Elementary, my dear reader
Words by Christopher John Eggett
Exploring a mystery, whether that is one that sees you tracking down a killer, escaping a locked room, or even travelling through time to set the right things right, is one of the great cooperative gaming pleasures. If you’re thinking about how you’re going to get people to play games together after Christmas dinner, we think there’s no better way than solving one of these boxes together. Join us then for ten of our favourite games where you’re the sleuth, or at least, you’re trying to be.
1. Detective: A Modern Crime Board Game – Season One
This streamlined and slightly pared back version of the Detective series from designer Ignacy Trzewiczek sees players solve a handful of cases using only their wits and powers of deduction. It’s a game that is almost entirely freeform in your sleuthing – you’ll be given information, and leads to follow, but how you interpret and discuss the situation amongst yourselves is the only way you’ll solve the case. Using a slick digital database entry system, that multiple players can access at once, meaning your forensic combing can bring about eureka moments as well as wonderful red herrings.
The just released graphic novel adventure sees you play out an interesting and exciting version of the movie Taken. The game comes in the form of a graphic novel where you are attempting to track down you daughter, kidnapped by a strange set of cultists, in a spooky house. With classic choose your own path mechanics and interesting choices which really do rely on your ability to ‘read the room’ – although in this case it’s a beautifully drawn comic panel – it’s an interesting entry worth exploring. The use of stats and the timer system means that the way you approach any situation will be based on your own strengths as well as how much time you’ve already wasted.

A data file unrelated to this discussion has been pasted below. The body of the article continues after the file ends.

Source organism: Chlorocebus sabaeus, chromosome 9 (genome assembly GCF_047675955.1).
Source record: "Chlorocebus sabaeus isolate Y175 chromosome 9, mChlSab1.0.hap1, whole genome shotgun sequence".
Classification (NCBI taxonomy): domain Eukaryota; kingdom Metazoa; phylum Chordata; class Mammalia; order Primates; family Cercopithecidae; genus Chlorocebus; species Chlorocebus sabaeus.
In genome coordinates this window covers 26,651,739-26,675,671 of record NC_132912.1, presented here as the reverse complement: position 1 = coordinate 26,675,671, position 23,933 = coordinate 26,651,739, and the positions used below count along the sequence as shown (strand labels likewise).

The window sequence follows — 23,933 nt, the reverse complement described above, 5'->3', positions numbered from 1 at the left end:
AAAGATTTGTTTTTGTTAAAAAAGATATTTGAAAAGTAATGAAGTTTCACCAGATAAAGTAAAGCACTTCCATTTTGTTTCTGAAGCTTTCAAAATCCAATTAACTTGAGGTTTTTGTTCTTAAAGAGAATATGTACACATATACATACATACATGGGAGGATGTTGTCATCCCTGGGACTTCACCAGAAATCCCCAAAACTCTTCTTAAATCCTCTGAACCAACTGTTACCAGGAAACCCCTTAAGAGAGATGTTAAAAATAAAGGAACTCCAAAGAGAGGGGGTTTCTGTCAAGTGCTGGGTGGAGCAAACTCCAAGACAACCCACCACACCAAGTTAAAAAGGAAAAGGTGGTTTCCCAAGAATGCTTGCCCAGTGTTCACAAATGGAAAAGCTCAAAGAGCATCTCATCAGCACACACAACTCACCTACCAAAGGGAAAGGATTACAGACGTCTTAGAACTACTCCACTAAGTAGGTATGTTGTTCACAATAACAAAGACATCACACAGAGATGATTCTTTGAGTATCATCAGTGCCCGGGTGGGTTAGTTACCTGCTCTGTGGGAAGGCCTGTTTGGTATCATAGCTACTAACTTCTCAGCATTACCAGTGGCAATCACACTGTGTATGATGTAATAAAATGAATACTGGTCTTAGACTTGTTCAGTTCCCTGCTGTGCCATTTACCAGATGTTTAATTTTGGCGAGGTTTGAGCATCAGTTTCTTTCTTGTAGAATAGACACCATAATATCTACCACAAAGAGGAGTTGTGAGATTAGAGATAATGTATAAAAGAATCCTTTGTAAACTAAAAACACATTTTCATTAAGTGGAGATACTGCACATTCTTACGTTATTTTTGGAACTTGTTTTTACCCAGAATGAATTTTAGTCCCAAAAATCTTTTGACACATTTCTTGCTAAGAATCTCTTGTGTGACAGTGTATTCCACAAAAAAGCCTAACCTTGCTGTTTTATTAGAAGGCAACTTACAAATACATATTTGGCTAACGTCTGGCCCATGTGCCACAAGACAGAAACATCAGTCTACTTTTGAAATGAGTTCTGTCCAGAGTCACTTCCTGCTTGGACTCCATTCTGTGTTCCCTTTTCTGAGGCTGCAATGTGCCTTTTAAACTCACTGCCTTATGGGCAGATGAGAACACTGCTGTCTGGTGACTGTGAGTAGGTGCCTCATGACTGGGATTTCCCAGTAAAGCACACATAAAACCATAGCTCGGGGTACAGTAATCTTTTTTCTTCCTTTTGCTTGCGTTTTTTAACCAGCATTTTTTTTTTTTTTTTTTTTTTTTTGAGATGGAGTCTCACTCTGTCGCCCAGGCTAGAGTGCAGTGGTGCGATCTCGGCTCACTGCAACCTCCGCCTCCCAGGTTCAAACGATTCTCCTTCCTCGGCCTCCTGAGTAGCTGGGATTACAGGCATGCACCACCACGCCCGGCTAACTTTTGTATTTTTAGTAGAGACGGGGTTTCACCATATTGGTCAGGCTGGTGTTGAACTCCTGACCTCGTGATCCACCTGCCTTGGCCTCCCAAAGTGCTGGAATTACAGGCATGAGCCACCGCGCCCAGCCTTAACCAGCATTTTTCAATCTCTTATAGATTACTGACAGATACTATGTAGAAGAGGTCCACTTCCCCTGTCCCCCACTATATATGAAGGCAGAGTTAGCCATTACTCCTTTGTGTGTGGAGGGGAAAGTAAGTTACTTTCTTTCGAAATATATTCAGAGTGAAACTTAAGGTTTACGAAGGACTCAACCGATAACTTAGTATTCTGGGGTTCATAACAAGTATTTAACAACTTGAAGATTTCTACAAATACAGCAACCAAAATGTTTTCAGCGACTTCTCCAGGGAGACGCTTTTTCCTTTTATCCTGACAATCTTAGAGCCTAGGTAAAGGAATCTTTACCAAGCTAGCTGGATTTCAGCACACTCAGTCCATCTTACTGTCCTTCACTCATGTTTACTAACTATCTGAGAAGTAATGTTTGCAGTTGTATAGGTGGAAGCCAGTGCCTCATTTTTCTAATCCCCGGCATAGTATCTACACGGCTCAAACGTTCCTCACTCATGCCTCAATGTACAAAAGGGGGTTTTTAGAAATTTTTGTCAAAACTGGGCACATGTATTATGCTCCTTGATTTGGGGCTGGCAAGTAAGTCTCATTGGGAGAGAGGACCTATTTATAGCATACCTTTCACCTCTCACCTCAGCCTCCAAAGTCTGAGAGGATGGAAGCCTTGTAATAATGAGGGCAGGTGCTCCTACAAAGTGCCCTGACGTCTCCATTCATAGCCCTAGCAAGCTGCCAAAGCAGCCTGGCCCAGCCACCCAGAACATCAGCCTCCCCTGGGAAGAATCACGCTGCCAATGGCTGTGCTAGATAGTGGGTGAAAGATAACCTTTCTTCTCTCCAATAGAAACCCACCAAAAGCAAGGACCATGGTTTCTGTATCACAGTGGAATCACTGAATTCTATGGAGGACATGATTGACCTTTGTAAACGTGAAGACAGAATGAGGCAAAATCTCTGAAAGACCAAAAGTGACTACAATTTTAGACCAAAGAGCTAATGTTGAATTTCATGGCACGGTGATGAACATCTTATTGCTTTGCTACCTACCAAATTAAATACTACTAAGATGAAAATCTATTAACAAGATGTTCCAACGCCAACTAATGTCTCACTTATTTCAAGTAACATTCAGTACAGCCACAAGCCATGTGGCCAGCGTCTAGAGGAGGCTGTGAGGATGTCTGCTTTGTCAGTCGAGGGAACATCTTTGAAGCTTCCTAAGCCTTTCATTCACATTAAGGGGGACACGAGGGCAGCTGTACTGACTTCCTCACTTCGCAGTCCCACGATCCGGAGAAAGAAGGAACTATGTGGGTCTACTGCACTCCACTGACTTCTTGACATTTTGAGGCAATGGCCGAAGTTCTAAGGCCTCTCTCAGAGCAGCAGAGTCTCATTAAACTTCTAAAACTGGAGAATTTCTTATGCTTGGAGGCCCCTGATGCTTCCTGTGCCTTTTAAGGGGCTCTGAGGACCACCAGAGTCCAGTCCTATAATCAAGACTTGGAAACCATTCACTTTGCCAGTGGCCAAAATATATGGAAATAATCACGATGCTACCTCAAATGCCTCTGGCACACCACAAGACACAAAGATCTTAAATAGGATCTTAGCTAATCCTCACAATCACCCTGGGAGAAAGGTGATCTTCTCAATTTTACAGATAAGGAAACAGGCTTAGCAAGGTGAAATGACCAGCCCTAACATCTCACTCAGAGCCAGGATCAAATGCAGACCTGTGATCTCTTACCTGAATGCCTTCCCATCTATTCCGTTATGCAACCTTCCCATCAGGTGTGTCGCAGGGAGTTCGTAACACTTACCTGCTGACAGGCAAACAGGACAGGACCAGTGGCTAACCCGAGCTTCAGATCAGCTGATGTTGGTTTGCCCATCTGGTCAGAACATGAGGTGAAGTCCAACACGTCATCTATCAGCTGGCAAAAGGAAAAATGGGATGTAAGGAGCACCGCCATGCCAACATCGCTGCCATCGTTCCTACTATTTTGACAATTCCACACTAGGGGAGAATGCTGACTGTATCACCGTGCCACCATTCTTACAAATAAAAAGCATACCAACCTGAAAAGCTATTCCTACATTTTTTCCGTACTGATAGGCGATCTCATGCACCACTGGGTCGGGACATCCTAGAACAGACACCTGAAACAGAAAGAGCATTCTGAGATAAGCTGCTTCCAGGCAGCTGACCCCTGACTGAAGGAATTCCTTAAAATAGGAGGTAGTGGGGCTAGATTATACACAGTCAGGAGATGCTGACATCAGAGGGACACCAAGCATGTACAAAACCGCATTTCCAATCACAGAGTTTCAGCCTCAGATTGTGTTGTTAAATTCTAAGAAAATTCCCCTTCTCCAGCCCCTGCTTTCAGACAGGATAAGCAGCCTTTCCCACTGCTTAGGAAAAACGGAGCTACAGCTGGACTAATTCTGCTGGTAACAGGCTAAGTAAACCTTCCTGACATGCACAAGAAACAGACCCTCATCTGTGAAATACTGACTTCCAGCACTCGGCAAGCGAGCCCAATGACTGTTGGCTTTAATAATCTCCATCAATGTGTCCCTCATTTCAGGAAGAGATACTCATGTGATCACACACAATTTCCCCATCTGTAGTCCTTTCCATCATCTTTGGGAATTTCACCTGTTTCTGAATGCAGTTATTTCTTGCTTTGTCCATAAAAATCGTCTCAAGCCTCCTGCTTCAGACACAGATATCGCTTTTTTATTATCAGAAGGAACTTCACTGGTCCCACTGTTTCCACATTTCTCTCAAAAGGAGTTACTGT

The Unlock! series has you solving a range of puzzles – anything from crimes at the circus to strange public challenges offered by millionaires. All of these scenarios see you applying a good mix of lateral thinking and scouring cards for secret number. The range of puzzles hidden inside each adventure is staggering – some require taking a different look at the card in front of you (literally), whereas others might need a bit of deduction from clues generated via the game’s smartphone app. The latter also tracks your time in the game and offers hints if you really do get stuck. A great accessible family entry. We like Timeless Adventures particularly.
4. Time Stories: Revolutions
This is the younger sibling of the titanically popular Time Stories game. Rather than investing in a series of expansions over time, players can pick up a single ‘blue cycle’ box and get playing straight away. These games use the smart ‘pick a card from the panorama to explore’ adventuring technique. While a lot of the games on this list are very explicit about how to win the game, Time Stories: Revolutions often asks you to work out what you need to do for the best outcome as well as how you’re going to do it. This approach makes for a very fluid feeling game that can leave a bit of chin scratching even amongst seasoned players.
5. Chronicles of Crime